#24 BadRabbit

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Posted 25 April 2012 - 05:53 AM

I started about 16 tomato plants inside but my garden only has room for 7-8 so I planned on giving some away (I had no losses this year). I planted Green Zebra, Black Cherry, Flamme, Blondkopfchen,Dagma's Perfection, and Kellogg's Breakfast.

Yesterday I went to start preparing my garden and to put down new soil only to find that my garden is covered in volunteer tomato plants from last year. There must be 20 of them. Now, I don't know whether to dig those up and try to give them away (I have no idea which strains they are as I grew 7-8 varieties last year) or carefully weed out the smaller ones and just let the hardy ones grow (they are bigger than mine I grew inside).

My concern is that they'll all turn out to be from one strain and I won't get the variety of tomatoes I want.

#25 rotuts

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Posted 25 April 2012 - 09:43 AM

many tomatoes are hybrids, with added resistance to Tobacco mosaic etc

the seeds from these tomatoes will not have anywhere near the characteristics of the parent. Unless they are true strain heirlooms, compost them. Try one or two if you have the room and see what happens.

#26 BadRabbit

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Posted 25 April 2012 - 09:51 AM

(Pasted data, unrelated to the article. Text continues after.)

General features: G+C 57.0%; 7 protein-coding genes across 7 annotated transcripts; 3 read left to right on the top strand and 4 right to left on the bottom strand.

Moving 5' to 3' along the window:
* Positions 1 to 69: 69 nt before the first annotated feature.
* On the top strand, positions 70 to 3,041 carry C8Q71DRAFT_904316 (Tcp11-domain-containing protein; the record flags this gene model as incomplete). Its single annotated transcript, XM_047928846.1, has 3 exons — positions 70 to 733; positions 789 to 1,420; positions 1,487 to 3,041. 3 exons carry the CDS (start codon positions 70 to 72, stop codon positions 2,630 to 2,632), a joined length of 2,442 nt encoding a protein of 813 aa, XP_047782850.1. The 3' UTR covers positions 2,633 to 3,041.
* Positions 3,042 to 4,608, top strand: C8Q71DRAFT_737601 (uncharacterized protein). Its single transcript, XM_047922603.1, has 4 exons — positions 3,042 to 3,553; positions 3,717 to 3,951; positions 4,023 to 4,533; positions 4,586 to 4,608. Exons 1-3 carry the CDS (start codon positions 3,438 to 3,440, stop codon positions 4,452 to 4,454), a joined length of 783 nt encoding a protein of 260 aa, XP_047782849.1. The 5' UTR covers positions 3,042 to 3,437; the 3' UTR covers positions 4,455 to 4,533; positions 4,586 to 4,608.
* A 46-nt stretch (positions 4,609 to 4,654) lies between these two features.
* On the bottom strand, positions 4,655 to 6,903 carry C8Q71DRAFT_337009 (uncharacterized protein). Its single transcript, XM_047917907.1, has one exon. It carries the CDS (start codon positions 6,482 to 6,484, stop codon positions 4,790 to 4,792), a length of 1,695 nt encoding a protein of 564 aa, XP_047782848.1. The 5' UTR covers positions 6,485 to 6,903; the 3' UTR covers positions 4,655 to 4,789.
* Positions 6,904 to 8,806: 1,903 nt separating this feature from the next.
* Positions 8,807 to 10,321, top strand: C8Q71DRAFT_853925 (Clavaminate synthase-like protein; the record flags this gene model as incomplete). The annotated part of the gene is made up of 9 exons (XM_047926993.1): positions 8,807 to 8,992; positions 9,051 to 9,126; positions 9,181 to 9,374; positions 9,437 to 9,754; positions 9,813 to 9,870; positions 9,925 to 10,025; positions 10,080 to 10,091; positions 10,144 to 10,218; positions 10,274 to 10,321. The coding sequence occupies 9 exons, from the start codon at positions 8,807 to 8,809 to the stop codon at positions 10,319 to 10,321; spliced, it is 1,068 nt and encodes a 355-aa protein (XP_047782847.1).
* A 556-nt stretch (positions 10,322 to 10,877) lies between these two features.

many tomatoes are hybrids, with added resistance to Tobacco mosaic etc

the seeds from these tomatoes will not have anywhere near the characteristics of the parent. Unless they are true strain heirlooms, compost them. Try one or two if you have the room and see what happens.


Most of the ones I grew last year were true heirlooms (Brandywines and Flamme) but there was a Green Zebra as well.

#27 rotuts

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Posted 25 April 2012 - 10:31 AM

well then based on how much room you have, keep a few strategic ones. Mostly for fun.

I used to save seems from heirlooms for replanting. It was fun. You have to ferment off the slime before you dry and keep them!

#28 thirtyoneknots

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Posted 25 April 2012 - 10:43 AM

Last year I did my first solo gardening attempt and wouldn't you know I picked one of the hottest years on record right at the epicenter of the drought (we were living just East of Austin, smoke from the Bastrop fires was visible from our house). The result was a lot of learning how not to do things, and not a lot to eat. Well in the meantime we have moved north of Dallas, and so I had a fresh opportunity to incorporate lessons learned.